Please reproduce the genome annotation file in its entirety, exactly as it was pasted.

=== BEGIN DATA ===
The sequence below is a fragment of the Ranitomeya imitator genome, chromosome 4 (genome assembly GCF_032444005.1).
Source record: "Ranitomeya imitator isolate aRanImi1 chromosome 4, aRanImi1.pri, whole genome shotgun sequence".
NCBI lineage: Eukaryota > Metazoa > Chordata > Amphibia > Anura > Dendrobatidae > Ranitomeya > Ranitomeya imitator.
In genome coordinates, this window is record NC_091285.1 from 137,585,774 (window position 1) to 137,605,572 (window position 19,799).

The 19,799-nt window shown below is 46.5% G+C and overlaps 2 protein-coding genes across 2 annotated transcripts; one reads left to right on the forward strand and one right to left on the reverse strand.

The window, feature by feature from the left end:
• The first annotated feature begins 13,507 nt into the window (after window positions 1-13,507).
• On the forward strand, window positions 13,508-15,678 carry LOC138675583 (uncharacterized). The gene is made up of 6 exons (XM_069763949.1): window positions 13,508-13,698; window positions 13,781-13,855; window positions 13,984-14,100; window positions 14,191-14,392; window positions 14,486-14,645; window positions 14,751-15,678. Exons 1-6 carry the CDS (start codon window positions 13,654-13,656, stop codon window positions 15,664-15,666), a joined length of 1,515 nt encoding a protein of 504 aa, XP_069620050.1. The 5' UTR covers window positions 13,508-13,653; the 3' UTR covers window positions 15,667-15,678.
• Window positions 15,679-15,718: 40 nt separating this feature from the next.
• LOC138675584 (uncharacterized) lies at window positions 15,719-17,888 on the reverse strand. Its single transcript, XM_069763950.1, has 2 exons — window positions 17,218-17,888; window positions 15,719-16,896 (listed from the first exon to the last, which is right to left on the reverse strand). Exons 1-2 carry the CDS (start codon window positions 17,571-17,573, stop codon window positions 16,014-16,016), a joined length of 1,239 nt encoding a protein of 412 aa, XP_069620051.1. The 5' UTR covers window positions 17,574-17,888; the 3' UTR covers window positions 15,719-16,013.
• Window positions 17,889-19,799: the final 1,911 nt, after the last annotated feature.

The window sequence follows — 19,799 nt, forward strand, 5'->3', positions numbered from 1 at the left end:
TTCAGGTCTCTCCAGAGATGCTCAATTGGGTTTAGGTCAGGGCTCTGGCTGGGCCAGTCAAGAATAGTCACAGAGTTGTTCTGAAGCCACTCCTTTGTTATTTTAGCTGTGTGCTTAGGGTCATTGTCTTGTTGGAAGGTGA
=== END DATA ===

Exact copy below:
The sequence below is a fragment of the Ranitomeya imitator genome, chromosome 4 (genome assembly GCF_032444005.1).
Source record: "Ranitomeya imitator isolate aRanImi1 chromosome 4, aRanImi1.pri, whole genome shotgun sequence".
NCBI lineage: Eukaryota > Metazoa > Chordata > Amphibia > Anura > Dendrobatidae > Ranitomeya > Ranitomeya imitator.
In genome coordinates, this window is record NC_091285.1 from 137,585,774 (window position 1) to 137,605,572 (window position 19,799).

The 19,799-nt window shown below is 46.5% G+C and overlaps 2 protein-coding genes across 2 annotated transcripts; one reads left to right on the forward strand and one right to left on the reverse strand.

The window, feature by feature from the left end:
• The first annotated feature begins 13,507 nt into the window (after window positions 1-13,507).
• On the forward strand, window positions 13,508-15,678 carry LOC138675583 (uncharacterized). The gene is made up of 6 exons (XM_069763949.1): window positions 13,508-13,698; window positions 13,781-13,855; window positions 13,984-14,100; window positions 14,191-14,392; window positions 14,486-14,645; window positions 14,751-15,678. Exons 1-6 carry the CDS (start codon window positions 13,654-13,656, stop codon window positions 15,664-15,666), a joined length of 1,515 nt encoding a protein of 504 aa, XP_069620050.1. The 5' UTR covers window positions 13,508-13,653; the 3' UTR covers window positions 15,667-15,678.
• Window positions 15,679-15,718: 40 nt separating this feature from the next.
• LOC138675584 (uncharacterized) lies at window positions 15,719-17,888 on the reverse strand. Its single transcript, XM_069763950.1, has 2 exons — window positions 17,218-17,888; window positions 15,719-16,896 (listed from the first exon to the last, which is right to left on the reverse strand). Exons 1-2 carry the CDS (start codon window positions 17,571-17,573, stop codon window positions 16,014-16,016), a joined length of 1,239 nt encoding a protein of 412 aa, XP_069620051.1. The 5' UTR covers window positions 17,574-17,888; the 3' UTR covers window positions 15,719-16,013.
• Window positions 17,889-19,799: the final 1,911 nt, after the last annotated feature.

The window sequence follows — 19,799 nt, forward strand, 5'->3', positions numbered from 1 at the left end:
TTCAGGTCTCTCCAGAGATGCTCAATTGGGTTTAGGTCAGGGCTCTGGCTGGGCCAGTCAAGAATAGTCACAGAGTTGTTCTGAAGCCACTCCTTTGTTATTTTAGCTGTGTGCTTAGGGTCATTGTCTTGTTGGAAGGTGA